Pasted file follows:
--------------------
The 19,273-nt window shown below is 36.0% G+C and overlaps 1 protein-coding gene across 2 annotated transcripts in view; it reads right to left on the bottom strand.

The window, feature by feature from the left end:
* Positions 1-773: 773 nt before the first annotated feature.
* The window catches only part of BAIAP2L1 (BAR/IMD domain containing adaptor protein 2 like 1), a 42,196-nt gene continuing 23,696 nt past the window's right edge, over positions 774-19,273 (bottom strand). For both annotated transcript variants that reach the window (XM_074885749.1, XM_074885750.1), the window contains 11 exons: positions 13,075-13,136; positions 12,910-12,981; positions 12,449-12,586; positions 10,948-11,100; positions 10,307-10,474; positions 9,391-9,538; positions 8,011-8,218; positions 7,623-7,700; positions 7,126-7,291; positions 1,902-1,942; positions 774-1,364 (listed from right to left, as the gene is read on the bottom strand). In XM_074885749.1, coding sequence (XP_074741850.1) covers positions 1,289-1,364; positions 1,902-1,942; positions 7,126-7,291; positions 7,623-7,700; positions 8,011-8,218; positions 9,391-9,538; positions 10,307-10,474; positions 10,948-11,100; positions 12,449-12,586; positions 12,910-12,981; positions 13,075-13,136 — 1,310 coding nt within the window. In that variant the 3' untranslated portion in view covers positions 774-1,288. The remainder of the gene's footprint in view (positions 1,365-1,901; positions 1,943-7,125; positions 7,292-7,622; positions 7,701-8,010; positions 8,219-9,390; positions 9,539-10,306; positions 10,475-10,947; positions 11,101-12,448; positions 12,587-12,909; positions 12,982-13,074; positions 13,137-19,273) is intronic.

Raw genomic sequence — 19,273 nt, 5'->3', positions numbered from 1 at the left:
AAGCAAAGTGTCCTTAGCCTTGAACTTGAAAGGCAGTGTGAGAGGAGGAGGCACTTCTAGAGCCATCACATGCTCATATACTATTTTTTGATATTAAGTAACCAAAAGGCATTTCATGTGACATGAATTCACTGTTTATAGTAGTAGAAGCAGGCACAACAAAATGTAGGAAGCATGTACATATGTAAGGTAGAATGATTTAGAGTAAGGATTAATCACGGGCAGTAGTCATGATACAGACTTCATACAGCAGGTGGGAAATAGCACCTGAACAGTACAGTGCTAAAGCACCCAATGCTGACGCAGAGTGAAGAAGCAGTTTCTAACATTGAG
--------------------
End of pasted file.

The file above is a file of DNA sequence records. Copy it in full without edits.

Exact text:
The 19,273-nt window shown below is 36.0% G+C and overlaps 1 protein-coding gene across 2 annotated transcripts in view; it reads right to left on the bottom strand.

The window, feature by feature from the left end:
* Positions 1-773: 773 nt before the first annotated feature.
* The window catches only part of BAIAP2L1 (BAR/IMD domain containing adaptor protein 2 like 1), a 42,196-nt gene continuing 23,696 nt past the window's right edge, over positions 774-19,273 (bottom strand). For both annotated transcript variants that reach the window (XM_074885749.1, XM_074885750.1), the window contains 11 exons: positions 13,075-13,136; positions 12,910-12,981; positions 12,449-12,586; positions 10,948-11,100; positions 10,307-10,474; positions 9,391-9,538; positions 8,011-8,218; positions 7,623-7,700; positions 7,126-7,291; positions 1,902-1,942; positions 774-1,364 (listed from right to left, as the gene is read on the bottom strand). In XM_074885749.1, coding sequence (XP_074741850.1) covers positions 1,289-1,364; positions 1,902-1,942; positions 7,126-7,291; positions 7,623-7,700; positions 8,011-8,218; positions 9,391-9,538; positions 10,307-10,474; positions 10,948-11,100; positions 12,449-12,586; positions 12,910-12,981; positions 13,075-13,136 — 1,310 coding nt within the window. In that variant the 3' untranslated portion in view covers positions 774-1,288. The remainder of the gene's footprint in view (positions 1,365-1,901; positions 1,943-7,125; positions 7,292-7,622; positions 7,701-8,010; positions 8,219-9,390; positions 9,539-10,306; positions 10,475-10,947; positions 11,101-12,448; positions 12,587-12,909; positions 12,982-13,074; positions 13,137-19,273) is intronic.

Raw genomic sequence — 19,273 nt, 5'->3', positions numbered from 1 at the left:
AAGCAAAGTGTCCTTAGCCTTGAACTTGAAAGGCAGTGTGAGAGGAGGAGGCACTTCTAGAGCCATCACATGCTCATATACTATTTTTTGATATTAAGTAACCAAAAGGCATTTCATGTGACATGAATTCACTGTTTATAGTAGTAGAAGCAGGCACAACAAAATGTAGGAAGCATGTACATATGTAAGGTAGAATGATTTAGAGTAAGGATTAATCACGGGCAGTAGTCATGATACAGACTTCATACAGCAGGTGGGAAATAGCACCTGAACAGTACAGTGCTAAAGCACCCAATGCTGACGCAGAGTGAAGAAGCAGTTTCTAACATTGAG